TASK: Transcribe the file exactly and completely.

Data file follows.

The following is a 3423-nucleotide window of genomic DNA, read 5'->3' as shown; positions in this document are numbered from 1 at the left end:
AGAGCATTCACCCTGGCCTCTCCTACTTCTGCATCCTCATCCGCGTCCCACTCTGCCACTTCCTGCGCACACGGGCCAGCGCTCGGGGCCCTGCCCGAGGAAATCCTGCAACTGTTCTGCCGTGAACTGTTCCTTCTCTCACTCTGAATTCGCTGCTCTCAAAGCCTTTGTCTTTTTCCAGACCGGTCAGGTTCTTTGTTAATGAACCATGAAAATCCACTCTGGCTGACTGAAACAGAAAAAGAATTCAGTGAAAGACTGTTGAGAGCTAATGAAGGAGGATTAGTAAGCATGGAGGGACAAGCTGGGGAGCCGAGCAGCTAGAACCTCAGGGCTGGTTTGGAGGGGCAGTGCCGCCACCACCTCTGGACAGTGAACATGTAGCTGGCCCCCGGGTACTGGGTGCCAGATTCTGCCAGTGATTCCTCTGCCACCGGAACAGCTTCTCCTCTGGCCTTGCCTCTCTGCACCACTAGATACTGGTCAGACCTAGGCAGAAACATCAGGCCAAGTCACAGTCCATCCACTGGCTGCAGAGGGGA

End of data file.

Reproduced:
The following is a 3423-nucleotide window of genomic DNA, read 5'->3' as shown; positions in this document are numbered from 1 at the left end:
AGAGCATTCACCCTGGCCTCTCCTACTTCTGCATCCTCATCCGCGTCCCACTCTGCCACTTCCTGCGCACACGGGCCAGCGCTCGGGGCCCTGCCCGAGGAAATCCTGCAACTGTTCTGCCGTGAACTGTTCCTTCTCTCACTCTGAATTCGCTGCTCTCAAAGCCTTTGTCTTTTTCCAGACCGGTCAGGTTCTTTGTTAATGAACCATGAAAATCCACTCTGGCTGACTGAAACAGAAAAAGAATTCAGTGAAAGACTGTTGAGAGCTAATGAAGGAGGATTAGTAAGCATGGAGGGACAAGCTGGGGAGCCGAGCAGCTAGAACCTCAGGGCTGGTTTGGAGGGGCAGTGCCGCCACCACCTCTGGACAGTGAACATGTAGCTGGCCCCCGGGTACTGGGTGCCAGATTCTGCCAGTGATTCCTCTGCCACCGGAACAGCTTCTCCTCTGGCCTTGCCTCTCTGCACCACTAGATACTGGTCAGACCTAGGCAGAAACATCAGGCCAAGTCACAGTCCATCCACTGGCTGCAGAGGGGA